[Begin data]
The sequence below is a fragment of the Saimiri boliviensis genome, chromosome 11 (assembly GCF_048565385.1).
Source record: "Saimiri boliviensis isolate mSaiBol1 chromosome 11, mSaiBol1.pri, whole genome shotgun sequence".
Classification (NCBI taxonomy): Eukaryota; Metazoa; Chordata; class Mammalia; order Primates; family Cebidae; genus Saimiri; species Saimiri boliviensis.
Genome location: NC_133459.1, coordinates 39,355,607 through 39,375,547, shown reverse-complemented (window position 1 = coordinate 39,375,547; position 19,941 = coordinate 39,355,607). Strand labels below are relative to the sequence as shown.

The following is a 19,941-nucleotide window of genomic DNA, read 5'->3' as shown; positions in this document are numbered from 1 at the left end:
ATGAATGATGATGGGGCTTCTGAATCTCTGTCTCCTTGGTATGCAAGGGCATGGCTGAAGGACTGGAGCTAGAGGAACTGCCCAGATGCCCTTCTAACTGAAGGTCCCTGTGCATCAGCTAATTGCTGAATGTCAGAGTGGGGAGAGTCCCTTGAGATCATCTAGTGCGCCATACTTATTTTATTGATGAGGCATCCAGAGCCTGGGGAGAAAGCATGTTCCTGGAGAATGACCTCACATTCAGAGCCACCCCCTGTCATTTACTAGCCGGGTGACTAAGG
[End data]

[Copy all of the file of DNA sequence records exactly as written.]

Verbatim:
The sequence below is a fragment of the Saimiri boliviensis genome, chromosome 11 (assembly GCF_048565385.1).
Source record: "Saimiri boliviensis isolate mSaiBol1 chromosome 11, mSaiBol1.pri, whole genome shotgun sequence".
Classification (NCBI taxonomy): Eukaryota; Metazoa; Chordata; class Mammalia; order Primates; family Cebidae; genus Saimiri; species Saimiri boliviensis.
Genome location: NC_133459.1, coordinates 39,355,607 through 39,375,547, shown reverse-complemented (window position 1 = coordinate 39,375,547; position 19,941 = coordinate 39,355,607). Strand labels below are relative to the sequence as shown.

The following is a 19,941-nucleotide window of genomic DNA, read 5'->3' as shown; positions in this document are numbered from 1 at the left end:
ATGAATGATGATGGGGCTTCTGAATCTCTGTCTCCTTGGTATGCAAGGGCATGGCTGAAGGACTGGAGCTAGAGGAACTGCCCAGATGCCCTTCTAACTGAAGGTCCCTGTGCATCAGCTAATTGCTGAATGTCAGAGTGGGGAGAGTCCCTTGAGATCATCTAGTGCGCCATACTTATTTTATTGATGAGGCATCCAGAGCCTGGGGAGAAAGCATGTTCCTGGAGAATGACCTCACATTCAGAGCCACCCCCTGTCATTTACTAGCCGGGTGACTAAGG